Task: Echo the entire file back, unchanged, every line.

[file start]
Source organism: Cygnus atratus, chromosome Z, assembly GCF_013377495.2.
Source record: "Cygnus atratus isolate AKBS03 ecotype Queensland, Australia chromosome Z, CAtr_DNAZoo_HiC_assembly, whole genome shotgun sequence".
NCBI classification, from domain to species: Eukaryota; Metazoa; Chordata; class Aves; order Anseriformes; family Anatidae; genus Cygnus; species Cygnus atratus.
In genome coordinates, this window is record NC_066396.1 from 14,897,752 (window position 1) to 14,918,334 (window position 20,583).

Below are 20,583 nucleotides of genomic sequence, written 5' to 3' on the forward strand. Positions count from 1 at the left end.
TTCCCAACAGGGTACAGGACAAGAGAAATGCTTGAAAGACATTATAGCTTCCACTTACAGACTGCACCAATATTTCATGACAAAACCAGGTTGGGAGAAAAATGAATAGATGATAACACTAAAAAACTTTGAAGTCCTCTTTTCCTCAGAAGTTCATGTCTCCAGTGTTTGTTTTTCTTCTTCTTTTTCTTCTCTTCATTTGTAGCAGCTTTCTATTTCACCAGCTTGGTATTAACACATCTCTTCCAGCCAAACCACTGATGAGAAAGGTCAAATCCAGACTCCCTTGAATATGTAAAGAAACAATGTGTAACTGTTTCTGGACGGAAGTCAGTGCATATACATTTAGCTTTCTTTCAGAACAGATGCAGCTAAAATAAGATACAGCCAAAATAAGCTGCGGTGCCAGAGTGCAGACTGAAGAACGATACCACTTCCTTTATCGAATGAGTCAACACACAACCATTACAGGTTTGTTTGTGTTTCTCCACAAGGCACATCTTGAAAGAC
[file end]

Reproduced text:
Source organism: Cygnus atratus, chromosome Z, assembly GCF_013377495.2.
Source record: "Cygnus atratus isolate AKBS03 ecotype Queensland, Australia chromosome Z, CAtr_DNAZoo_HiC_assembly, whole genome shotgun sequence".
NCBI classification, from domain to species: Eukaryota; Metazoa; Chordata; class Aves; order Anseriformes; family Anatidae; genus Cygnus; species Cygnus atratus.
In genome coordinates, this window is record NC_066396.1 from 14,897,752 (window position 1) to 14,918,334 (window position 20,583).

Below are 20,583 nucleotides of genomic sequence, written 5' to 3' on the forward strand. Positions count from 1 at the left end.
TTCCCAACAGGGTACAGGACAAGAGAAATGCTTGAAAGACATTATAGCTTCCACTTACAGACTGCACCAATATTTCATGACAAAACCAGGTTGGGAGAAAAATGAATAGATGATAACACTAAAAAACTTTGAAGTCCTCTTTTCCTCAGAAGTTCATGTCTCCAGTGTTTGTTTTTCTTCTTCTTTTTCTTCTCTTCATTTGTAGCAGCTTTCTATTTCACCAGCTTGGTATTAACACATCTCTTCCAGCCAAACCACTGATGAGAAAGGTCAAATCCAGACTCCCTTGAATATGTAAAGAAACAATGTGTAACTGTTTCTGGACGGAAGTCAGTGCATATACATTTAGCTTTCTTTCAGAACAGATGCAGCTAAAATAAGATACAGCCAAAATAAGCTGCGGTGCCAGAGTGCAGACTGAAGAACGATACCACTTCCTTTATCGAATGAGTCAACACACAACCATTACAGGTTTGTTTGTGTTTCTCCACAAGGCACATCTTGAAAGAC